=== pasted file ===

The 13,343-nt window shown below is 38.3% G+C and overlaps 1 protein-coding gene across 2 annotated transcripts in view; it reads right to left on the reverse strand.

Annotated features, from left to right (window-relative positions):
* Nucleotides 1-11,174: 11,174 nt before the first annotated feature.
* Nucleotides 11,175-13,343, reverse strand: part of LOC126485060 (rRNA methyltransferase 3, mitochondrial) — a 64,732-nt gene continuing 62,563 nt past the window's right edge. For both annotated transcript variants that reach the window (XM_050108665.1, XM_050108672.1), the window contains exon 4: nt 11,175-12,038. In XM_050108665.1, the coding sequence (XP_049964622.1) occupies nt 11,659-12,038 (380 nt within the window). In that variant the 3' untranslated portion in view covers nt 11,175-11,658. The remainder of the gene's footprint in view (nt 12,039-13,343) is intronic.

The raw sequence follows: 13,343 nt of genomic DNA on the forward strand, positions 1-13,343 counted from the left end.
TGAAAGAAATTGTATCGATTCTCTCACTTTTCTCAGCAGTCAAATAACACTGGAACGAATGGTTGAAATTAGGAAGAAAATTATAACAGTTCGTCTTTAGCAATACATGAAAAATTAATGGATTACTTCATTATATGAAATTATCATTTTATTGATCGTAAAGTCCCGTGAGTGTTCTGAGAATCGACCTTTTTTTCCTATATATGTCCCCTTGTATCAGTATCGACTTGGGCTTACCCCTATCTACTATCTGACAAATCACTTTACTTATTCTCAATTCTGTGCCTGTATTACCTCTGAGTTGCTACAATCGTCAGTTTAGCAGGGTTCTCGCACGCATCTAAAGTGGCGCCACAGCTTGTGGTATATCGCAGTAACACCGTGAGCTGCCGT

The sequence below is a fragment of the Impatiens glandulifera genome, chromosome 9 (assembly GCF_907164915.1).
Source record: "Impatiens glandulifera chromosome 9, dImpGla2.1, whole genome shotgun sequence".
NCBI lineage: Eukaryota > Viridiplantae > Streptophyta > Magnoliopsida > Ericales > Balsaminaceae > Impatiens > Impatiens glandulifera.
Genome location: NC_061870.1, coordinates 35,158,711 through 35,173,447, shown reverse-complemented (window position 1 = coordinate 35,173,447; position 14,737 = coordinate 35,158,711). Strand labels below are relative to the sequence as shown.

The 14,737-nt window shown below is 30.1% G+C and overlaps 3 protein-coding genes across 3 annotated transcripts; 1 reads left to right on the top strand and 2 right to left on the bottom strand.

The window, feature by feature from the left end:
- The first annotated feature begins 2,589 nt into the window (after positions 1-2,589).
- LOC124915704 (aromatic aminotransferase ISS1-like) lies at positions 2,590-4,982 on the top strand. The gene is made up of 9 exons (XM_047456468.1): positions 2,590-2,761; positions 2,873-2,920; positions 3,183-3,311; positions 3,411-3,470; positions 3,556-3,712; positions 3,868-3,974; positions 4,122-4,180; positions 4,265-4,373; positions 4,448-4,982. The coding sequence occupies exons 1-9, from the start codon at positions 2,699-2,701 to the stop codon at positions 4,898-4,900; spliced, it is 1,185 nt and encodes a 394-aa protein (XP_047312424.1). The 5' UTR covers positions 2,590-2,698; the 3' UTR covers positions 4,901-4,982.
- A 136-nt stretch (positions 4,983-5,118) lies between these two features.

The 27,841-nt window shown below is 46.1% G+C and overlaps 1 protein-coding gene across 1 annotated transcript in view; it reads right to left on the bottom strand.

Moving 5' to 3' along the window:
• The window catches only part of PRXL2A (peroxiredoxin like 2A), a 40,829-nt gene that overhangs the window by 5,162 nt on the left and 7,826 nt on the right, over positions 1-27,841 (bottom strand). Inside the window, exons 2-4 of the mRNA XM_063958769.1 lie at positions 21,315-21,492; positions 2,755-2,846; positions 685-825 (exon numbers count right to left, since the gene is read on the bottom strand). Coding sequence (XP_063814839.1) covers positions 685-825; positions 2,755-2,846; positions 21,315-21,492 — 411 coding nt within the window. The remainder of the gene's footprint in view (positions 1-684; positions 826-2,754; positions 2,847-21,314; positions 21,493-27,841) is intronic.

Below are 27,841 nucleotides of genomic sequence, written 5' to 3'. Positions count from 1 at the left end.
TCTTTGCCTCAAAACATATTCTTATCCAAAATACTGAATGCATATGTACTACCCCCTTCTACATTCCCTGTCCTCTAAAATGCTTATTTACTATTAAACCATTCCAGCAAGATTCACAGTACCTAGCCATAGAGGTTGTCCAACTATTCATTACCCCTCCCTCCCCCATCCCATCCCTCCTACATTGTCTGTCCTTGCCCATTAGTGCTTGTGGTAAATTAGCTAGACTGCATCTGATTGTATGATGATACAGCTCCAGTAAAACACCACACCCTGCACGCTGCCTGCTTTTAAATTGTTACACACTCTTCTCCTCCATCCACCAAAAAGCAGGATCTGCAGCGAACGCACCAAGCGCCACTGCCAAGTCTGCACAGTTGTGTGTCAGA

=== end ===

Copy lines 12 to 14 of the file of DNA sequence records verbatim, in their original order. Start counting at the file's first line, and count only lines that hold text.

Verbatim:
The window, feature by feature from the left end:
- The first annotated feature begins 2,589 nt into the window (after positions 1-2,589).
- LOC124915704 (aromatic aminotransferase ISS1-like) lies at positions 2,590-4,982 on the top strand. The gene is made up of 9 exons (XM_047456468.1): positions 2,590-2,761; positions 2,873-2,920; positions 3,183-3,311; positions 3,411-3,470; positions 3,556-3,712; positions 3,868-3,974; positions 4,122-4,180; positions 4,265-4,373; positions 4,448-4,982. The coding sequence occupies exons 1-9, from the start codon at positions 2,699-2,701 to the stop codon at positions 4,898-4,900; spliced, it is 1,185 nt and encodes a 394-aa protein (XP_047312424.1). The 5' UTR covers positions 2,590-2,698; the 3' UTR covers positions 4,901-4,982.